U.N. condemns apartheid in South Africa

Most of Europe was involved in African colonization at one time or another. Native Africans were stripped of their power, disenfranchised, and kept culturally and politically dominated by the Europeans. Such was the case in South Africa, which was united by Britain after a series of wars with the natives and Dutch colonialists. South African laws set up a system called Apartheid, which grouped all residents into racial types, and afforded privileges accordingly. The different groups were strictly forbidden from having any private interactions with one another. The system endured for close to half a century.

On this day, November 6, in 1962, the United Nations adopted a (nonbinding) resolution condemning South Africa’s apartheid policy, which they said was in violation of the U.N. Charter. The resolution called for an economic boycott of South Africa in protest.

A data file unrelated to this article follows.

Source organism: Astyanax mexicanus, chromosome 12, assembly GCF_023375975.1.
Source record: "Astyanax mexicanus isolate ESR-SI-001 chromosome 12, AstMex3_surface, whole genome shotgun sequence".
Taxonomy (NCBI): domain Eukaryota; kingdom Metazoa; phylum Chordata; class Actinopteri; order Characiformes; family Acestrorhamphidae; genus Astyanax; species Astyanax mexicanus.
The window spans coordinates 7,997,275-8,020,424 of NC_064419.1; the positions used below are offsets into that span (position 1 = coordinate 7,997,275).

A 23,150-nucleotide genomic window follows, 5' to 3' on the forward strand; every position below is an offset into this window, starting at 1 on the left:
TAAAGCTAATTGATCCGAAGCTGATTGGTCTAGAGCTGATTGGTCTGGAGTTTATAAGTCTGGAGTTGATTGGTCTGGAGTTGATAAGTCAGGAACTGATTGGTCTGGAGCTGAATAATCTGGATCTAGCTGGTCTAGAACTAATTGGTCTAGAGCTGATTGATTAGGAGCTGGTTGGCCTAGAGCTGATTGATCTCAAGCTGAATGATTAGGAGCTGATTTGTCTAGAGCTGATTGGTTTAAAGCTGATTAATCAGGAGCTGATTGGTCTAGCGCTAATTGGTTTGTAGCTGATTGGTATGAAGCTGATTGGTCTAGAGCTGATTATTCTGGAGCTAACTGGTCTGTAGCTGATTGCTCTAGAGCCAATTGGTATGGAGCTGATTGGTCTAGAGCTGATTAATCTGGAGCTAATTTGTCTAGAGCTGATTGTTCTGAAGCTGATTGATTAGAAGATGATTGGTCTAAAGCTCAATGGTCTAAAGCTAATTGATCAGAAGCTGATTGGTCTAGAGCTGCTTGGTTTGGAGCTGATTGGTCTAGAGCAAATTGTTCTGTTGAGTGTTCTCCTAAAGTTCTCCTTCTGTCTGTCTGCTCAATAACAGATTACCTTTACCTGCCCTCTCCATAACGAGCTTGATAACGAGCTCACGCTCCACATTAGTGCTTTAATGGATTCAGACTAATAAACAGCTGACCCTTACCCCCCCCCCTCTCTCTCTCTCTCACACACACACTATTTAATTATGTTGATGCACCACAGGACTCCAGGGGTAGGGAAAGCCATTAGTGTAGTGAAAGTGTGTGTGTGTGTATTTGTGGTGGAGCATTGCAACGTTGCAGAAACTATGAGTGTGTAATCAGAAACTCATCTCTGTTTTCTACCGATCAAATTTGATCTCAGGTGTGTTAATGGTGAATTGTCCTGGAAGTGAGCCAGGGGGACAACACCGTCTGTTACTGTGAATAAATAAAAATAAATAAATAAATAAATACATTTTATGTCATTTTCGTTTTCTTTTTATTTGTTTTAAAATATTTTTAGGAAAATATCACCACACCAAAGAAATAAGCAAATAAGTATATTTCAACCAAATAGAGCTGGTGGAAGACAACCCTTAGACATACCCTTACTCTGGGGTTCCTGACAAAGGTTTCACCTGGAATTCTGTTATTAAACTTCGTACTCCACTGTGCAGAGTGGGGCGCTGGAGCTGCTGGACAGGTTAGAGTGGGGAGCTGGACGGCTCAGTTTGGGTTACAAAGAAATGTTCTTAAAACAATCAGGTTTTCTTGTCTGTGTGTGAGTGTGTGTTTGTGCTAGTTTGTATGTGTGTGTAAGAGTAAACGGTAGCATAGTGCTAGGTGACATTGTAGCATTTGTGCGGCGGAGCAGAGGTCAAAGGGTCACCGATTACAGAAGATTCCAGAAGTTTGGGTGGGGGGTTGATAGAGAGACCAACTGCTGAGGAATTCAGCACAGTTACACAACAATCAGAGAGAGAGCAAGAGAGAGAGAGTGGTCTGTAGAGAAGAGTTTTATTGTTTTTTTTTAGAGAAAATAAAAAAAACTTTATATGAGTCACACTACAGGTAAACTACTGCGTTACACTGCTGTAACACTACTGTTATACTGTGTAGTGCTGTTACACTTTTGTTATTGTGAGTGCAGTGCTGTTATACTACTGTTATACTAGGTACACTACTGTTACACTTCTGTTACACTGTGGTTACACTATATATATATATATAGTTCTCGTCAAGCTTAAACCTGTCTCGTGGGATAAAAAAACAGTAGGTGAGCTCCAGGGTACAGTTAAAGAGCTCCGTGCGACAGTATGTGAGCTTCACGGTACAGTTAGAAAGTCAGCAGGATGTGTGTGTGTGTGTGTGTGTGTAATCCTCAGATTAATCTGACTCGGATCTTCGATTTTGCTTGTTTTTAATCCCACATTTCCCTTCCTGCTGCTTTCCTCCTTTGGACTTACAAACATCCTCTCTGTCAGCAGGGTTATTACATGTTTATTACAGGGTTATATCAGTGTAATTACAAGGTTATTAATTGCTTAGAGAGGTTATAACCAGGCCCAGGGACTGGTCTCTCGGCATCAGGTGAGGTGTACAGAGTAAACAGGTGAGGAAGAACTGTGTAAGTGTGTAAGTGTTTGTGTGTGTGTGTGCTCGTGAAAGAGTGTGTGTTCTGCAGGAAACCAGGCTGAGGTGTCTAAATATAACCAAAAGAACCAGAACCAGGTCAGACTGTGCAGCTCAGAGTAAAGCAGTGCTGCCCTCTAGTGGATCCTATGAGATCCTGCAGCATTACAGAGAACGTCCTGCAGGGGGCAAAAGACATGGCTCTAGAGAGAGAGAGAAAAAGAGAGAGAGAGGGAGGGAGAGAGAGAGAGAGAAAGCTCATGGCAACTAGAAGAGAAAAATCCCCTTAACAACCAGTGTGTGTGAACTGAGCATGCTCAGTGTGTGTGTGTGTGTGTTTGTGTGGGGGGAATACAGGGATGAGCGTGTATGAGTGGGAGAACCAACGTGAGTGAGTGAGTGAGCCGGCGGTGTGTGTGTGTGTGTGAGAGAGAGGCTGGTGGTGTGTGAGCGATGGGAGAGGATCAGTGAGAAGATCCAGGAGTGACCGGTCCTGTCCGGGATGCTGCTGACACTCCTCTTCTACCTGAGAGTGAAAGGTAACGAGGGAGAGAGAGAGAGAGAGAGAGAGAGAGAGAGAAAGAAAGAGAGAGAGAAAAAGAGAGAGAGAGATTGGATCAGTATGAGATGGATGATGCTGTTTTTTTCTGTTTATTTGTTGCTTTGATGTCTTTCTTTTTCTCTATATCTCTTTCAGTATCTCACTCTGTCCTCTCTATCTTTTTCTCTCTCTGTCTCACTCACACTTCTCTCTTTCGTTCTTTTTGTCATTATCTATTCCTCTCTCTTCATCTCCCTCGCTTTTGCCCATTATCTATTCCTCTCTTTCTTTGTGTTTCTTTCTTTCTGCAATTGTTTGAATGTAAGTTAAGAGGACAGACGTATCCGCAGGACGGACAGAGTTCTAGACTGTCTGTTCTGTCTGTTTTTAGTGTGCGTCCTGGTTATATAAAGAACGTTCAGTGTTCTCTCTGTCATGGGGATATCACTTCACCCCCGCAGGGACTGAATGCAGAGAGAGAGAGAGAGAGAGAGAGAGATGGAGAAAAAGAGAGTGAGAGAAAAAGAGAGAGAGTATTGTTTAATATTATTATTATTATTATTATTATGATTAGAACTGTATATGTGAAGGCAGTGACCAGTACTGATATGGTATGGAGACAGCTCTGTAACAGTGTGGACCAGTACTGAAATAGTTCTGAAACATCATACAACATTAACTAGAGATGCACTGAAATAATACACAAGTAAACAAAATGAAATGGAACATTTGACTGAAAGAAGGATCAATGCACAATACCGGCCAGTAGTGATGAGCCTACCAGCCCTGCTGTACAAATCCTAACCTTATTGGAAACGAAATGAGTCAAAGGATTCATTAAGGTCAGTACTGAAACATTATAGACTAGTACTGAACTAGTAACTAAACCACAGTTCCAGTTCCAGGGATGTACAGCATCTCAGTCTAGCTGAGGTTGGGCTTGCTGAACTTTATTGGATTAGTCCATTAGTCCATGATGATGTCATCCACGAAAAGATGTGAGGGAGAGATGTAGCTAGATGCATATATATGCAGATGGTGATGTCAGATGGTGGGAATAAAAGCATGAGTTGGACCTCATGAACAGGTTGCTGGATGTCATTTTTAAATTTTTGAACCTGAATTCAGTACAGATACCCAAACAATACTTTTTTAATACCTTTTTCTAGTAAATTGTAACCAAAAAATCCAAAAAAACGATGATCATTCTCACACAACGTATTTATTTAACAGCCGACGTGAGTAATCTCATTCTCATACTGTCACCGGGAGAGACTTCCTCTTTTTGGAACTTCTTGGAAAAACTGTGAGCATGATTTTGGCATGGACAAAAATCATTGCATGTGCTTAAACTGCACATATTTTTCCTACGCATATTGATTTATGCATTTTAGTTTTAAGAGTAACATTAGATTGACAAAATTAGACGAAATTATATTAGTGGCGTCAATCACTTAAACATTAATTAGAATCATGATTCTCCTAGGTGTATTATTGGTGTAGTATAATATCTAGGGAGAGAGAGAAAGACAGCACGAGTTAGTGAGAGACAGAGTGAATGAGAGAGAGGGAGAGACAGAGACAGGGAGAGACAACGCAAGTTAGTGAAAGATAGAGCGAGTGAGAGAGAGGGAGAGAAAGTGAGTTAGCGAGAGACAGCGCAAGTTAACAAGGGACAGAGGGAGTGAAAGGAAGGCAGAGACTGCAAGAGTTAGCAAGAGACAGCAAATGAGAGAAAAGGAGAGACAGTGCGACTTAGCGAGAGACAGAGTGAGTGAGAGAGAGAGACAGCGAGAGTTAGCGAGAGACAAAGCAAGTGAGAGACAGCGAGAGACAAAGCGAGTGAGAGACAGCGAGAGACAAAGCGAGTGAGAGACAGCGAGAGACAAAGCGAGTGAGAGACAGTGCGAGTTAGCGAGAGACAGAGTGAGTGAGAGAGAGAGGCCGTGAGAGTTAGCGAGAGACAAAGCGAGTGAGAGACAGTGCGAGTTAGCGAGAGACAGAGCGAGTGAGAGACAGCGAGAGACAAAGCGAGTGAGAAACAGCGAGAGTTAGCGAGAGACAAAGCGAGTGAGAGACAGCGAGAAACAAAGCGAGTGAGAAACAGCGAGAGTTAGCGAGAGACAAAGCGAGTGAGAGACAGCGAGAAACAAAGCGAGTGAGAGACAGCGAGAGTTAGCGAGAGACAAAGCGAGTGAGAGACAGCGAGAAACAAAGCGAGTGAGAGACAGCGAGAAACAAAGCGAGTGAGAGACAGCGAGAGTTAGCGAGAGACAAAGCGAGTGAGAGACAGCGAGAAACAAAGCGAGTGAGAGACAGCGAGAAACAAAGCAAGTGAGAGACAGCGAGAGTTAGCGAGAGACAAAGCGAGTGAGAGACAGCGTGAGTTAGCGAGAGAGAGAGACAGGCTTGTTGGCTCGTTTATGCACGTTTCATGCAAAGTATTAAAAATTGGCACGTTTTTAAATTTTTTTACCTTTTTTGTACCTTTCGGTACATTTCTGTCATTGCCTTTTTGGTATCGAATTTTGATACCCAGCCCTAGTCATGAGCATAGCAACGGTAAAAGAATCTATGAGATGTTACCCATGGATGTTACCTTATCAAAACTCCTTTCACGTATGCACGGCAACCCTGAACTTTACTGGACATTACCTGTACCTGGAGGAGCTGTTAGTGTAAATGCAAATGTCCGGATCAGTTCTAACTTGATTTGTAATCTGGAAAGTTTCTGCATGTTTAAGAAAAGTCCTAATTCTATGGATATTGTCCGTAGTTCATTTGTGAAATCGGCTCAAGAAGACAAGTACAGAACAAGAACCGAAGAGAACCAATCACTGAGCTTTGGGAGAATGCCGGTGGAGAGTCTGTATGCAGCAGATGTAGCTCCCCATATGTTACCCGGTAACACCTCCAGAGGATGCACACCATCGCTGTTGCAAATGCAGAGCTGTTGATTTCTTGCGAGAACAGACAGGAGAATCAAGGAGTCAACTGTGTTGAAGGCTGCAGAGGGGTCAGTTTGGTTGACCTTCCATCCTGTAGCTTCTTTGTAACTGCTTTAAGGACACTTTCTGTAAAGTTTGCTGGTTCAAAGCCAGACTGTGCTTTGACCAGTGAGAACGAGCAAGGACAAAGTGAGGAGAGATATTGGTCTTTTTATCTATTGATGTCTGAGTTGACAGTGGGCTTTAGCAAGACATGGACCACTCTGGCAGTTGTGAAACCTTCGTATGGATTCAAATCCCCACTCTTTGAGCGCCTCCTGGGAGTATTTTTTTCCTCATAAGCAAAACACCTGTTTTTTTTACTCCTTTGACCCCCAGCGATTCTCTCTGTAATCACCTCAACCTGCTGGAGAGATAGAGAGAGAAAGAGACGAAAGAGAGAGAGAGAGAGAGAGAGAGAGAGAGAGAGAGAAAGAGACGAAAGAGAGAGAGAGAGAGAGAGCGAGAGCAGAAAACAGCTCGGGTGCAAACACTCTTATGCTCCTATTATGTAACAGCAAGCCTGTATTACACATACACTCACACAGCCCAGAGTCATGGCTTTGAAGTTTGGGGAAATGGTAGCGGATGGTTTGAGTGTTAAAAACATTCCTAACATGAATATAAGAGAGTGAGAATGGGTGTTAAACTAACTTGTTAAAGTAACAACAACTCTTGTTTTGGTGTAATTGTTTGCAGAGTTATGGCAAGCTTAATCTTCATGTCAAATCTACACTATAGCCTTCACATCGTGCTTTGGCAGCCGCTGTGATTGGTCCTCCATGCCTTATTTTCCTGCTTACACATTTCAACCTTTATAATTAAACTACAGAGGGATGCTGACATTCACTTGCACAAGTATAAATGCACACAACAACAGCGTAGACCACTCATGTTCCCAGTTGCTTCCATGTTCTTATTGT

The Western nations were not pleased with the call for sanctions on South Africa, an important producer of many valuable miners, and did not join in on the decision. Nevertheless, some movements within the nations themselves, like Britain’s Anti-Apartheid Movement, worked with the U.N. to persuade Europe and the U.S. to accept the need for sanctions.